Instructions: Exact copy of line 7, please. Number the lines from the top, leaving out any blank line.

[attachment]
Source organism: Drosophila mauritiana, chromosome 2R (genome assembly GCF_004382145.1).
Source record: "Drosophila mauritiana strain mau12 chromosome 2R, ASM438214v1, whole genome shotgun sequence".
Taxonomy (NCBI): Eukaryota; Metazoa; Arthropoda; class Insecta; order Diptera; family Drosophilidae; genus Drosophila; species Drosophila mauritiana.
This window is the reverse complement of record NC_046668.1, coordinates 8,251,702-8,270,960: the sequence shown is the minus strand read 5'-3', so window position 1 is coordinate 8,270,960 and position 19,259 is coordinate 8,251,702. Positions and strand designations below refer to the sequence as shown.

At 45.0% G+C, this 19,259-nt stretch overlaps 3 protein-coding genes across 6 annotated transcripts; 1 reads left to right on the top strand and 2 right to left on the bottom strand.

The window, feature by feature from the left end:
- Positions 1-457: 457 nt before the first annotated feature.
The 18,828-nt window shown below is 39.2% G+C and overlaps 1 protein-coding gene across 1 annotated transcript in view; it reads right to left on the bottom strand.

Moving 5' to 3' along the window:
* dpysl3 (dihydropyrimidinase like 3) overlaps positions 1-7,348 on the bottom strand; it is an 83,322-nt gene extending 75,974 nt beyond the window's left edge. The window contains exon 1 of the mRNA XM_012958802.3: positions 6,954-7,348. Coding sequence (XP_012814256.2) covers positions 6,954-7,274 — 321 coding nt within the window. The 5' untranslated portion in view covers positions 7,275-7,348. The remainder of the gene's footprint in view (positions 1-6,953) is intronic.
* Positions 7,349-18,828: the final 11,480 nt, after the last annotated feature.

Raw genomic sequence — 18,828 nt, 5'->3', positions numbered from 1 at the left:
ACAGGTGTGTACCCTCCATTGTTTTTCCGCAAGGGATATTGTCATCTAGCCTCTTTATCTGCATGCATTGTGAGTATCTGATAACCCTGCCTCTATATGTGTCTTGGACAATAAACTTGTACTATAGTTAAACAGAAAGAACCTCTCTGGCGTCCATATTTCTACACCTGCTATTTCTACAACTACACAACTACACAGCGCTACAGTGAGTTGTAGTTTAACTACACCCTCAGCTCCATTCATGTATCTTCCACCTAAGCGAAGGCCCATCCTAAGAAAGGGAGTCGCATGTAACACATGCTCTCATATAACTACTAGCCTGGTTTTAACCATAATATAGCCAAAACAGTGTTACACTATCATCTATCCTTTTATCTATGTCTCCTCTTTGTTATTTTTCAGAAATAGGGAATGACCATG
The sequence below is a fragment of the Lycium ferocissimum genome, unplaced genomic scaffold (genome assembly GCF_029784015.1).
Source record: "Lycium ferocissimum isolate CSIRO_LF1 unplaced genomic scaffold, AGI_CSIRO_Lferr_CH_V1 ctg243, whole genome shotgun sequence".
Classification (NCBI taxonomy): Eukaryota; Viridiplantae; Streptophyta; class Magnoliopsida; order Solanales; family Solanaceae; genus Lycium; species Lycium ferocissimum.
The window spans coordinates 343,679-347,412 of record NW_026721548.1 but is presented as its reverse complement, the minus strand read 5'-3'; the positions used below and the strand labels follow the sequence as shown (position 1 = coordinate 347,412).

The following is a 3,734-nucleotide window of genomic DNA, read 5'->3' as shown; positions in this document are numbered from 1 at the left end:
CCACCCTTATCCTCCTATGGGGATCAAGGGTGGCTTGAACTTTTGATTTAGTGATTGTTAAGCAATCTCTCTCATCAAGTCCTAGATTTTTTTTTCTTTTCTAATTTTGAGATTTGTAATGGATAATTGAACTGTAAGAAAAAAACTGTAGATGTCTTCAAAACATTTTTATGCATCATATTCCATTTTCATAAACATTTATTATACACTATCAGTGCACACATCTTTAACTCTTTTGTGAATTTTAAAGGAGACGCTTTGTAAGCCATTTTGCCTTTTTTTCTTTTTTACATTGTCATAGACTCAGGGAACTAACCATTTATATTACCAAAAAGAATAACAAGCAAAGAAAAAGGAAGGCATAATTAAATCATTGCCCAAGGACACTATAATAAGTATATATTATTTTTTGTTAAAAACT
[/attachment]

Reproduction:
- Positions 1-457: 457 nt before the first annotated feature.